Re: OCR and JPG files


On Thu, Dec 13, 2018 at 09:44 PM, Flor Lynch wrote:
Many sighted people genuinely don't know the difference between photo-text and 'real' text (as we may call it), unless it is explained to them.
And many don't really get it even after it's explained to them.   Sometimes a demo from a screen reader user who's got an image scanned PDF that's an image of a book or article or similar versus a PDF that is actually text-based can get the point across.

I like the explanation given here that an image PDF (or just a plain image JPG) of text is a photograph of information in writing while an actual text file can be manipulated by editing software directly.  If someone's got Adobe Acrobat proper, not just reader, you can get the point across by having them open an image PDF and try to edit it.  That drives the point home really quickly.

I've worked on multiple occasions with graduate students who are getting reading assignments in PDF format, but often in image scanned PDF format, I have had to teach them how to OCR them outside the screen reader for the sake of long term convenience.  I've also tried to teach them how to teach their instructors about the importance of actually OCR scanning these files and saving the resulting text layer in them so that blind students in the future won't hit this barrier.  It's so simple to do in most cases and once it's done you just use that OCRed version of the file going forward.  In the case of documents like the legal one I described above, someone sighted can print it out, trim off or fold away the template part that is not really actual content, then scan it using OCR when doing so.  If they want to keep the original numbered version for "sighted reference" and the specially prepared version for screen reader users it's simple to do so.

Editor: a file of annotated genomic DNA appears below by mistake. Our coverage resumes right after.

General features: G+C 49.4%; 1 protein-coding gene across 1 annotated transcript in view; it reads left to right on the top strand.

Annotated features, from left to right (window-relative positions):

Brian - Windows 10 Home, 64-Bit, Version 1809, Build 17763  

   Explanations exist; they have existed for all time; there is always a well-known solution to every human problem — neat, plausible, and wrong.

         ~ H.L. Mencken, AKA The Sage of Baltimore

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